Geely Holding declined to discuss its plans for Volvo directly but did tell the New York Times, “Geely Auto and Volvo Cars are continuing to discuss areas of cooperation and mutual value-creation that could lead to a full combination of the companies.”

Sweden & China

The newspaper also reports that some Swedish officials are rethinking the country’s warm embrace of China. Chinese investors have bought a variety of other Swedish companies recently, some of which make dual-use technologies they are forced to share with the Chinese military. Those officials are raising national security concerns if Volvo is absorbed completely by Geely, which is now the second largest shareholder in Volvo Trucks, which became a separate company after Ford sold off its stake in Volvo in 2010. Volvo Trucks owns Arquus, formerly known as Renault Trucks Defense, a maker of military vehicles.

In March, Sapo — the Swedish security service — labeled China as the biggest threat to the country’s national security after Russia, citing a sharp increase in Chinese acquisitions of Swedish technology and knowledge-based companies. The purchases include Silex, a semiconductor company, and Satlab Geosolutions, a satellite positioning company.

Fine Wine Or A Shotgun

A thorn in the Swedish/Chinese relationship is the case of Gui Minhai, a publisher based in Hong Kong who holds Swedish citizenship. He was abducted in Thailand and spirited into China, where we was convicted of various crimes. In response, Sweden honored him with a human rights award. That angered the Chinese government and prompted the Chinese ambassador to Sweden to say on a radio broadcast, “We treat our friends with fine wine but for our enemies we have shotguns.” Not terribly diplomatic in any language.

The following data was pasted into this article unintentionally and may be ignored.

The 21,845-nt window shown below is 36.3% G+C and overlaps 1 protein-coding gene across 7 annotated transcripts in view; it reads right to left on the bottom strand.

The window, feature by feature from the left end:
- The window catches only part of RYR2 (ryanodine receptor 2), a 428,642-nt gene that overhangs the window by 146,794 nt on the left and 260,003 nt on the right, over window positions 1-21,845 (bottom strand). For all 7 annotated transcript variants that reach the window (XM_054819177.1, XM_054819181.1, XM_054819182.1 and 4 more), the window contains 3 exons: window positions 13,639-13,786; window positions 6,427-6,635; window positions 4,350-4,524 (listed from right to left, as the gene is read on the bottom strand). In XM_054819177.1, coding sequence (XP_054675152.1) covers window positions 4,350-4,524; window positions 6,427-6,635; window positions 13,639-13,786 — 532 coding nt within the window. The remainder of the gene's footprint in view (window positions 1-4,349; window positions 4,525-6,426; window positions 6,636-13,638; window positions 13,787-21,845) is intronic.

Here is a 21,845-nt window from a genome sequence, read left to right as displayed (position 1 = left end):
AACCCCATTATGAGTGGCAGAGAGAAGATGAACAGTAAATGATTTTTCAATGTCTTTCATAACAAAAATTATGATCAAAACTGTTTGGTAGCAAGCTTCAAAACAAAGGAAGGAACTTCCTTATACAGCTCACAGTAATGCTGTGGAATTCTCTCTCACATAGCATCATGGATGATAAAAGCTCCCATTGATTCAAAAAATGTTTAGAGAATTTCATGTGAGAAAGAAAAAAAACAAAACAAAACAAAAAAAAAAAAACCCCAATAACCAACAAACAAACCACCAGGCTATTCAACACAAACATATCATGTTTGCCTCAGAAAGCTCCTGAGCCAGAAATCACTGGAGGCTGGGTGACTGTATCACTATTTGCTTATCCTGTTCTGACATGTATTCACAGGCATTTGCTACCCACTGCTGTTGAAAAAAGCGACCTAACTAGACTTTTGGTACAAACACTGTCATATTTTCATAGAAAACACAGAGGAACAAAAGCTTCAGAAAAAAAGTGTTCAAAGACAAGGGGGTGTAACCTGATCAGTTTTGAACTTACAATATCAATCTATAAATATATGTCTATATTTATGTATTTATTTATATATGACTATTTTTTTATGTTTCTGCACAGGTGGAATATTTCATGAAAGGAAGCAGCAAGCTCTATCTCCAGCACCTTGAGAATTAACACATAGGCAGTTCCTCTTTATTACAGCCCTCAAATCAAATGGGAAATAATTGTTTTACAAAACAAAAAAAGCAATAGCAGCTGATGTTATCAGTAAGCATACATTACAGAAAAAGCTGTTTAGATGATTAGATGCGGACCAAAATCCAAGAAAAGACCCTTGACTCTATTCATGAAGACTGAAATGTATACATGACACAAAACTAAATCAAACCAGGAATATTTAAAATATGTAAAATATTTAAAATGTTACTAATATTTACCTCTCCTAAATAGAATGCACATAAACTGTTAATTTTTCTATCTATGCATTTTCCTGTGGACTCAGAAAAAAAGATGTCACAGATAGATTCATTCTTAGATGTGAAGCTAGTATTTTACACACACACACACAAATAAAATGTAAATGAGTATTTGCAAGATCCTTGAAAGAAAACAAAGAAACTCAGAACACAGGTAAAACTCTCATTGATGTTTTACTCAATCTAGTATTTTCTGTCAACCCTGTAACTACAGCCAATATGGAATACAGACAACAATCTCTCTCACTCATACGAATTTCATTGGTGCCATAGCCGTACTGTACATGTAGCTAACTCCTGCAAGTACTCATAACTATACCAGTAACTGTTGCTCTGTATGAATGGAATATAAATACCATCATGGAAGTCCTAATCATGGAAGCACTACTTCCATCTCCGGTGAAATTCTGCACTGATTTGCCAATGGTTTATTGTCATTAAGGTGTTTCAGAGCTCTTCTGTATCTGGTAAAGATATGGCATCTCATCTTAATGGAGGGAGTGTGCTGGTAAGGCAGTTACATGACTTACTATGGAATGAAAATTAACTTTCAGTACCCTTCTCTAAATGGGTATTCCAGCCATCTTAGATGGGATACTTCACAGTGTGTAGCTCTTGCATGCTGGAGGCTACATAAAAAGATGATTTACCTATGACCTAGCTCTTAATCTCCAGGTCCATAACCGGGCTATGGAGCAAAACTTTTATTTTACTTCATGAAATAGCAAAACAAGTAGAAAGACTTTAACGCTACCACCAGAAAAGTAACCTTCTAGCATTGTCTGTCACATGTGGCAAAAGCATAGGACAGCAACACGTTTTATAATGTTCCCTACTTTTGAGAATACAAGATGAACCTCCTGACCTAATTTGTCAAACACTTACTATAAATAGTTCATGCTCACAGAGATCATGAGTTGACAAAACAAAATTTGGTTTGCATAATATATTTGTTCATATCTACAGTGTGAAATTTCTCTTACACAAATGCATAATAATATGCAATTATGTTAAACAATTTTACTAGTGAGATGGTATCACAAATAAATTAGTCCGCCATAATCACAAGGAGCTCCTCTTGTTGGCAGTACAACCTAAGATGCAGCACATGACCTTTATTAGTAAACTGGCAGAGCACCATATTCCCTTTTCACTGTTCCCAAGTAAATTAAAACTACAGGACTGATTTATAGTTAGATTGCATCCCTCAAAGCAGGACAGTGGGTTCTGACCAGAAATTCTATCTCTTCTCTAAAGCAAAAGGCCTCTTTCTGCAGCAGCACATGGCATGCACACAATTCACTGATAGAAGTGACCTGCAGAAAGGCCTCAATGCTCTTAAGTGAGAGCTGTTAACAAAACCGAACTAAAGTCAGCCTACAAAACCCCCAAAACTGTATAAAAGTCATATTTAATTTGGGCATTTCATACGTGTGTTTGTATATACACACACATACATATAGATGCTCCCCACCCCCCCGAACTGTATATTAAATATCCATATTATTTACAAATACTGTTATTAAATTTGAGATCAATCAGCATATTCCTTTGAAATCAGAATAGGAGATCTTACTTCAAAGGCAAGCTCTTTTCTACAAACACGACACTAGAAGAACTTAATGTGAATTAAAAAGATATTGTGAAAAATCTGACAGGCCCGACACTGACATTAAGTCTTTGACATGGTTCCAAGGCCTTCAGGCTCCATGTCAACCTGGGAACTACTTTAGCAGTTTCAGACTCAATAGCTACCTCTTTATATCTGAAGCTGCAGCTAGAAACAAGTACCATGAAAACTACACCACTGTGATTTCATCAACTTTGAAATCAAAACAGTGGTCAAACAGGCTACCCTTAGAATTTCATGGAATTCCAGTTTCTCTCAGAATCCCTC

Many Swedish cities forged friendship agreements with cities in China over the past decade, but recently 11 of those cities have now rescinded their friendship pacts, citing China’s abysmal human rights record.

Repercussions For Others

Mary Barra, CEO of General Motors, said in a fireside chat yesterday that her company is cautiously optimistic about the future, despite a downturn in the new car market because of the pandemic. In particular, she indicated GM is pinning much of its hopes for future profitability on sales in China. Volkswagen is planning a big push in China, as is virtually every other global car manufacturer from Jeep to Ford to Mercedes. No one has made a bigger bet on selling cars in China than Tesla, which has already started expanding its factory in Shanghai.

If Volvo’s experience has any relevance for other companies, it is this. “Be careful what you wish for. You just might get it.” The allure of globalism has been tarnished of late by the coronavirus and the seething unrest caused by the economic turmoil it left in its wake.

The Chinese market for new cars is enormous with the potential for explosive growth, while sales in places like North America and Europe may have reached a plateau. But the idea that China may be the answer to the capitalist dream of unlimited growth is at odds with the fact that we live in a world with finite resources.

It also ignores the implied threat posed by a society that offers fine wine to those it likes and a shotgun to those it doesn’t. Perhaps those words should remind corporate and national leaders of the whimsical limerick about the smiling lady who went for a ride on the back of a tiger. The limerick ends this way: “They came back from the ride with the lady inside and the smile on the face of the tiger.”

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Written By

Steve writes about the interface between technology and sustainability from his home in Florida or anywhere else the Singularity may lead him. You can follow him on Twitter but not on any social media platforms run by evil overlords like Facebook.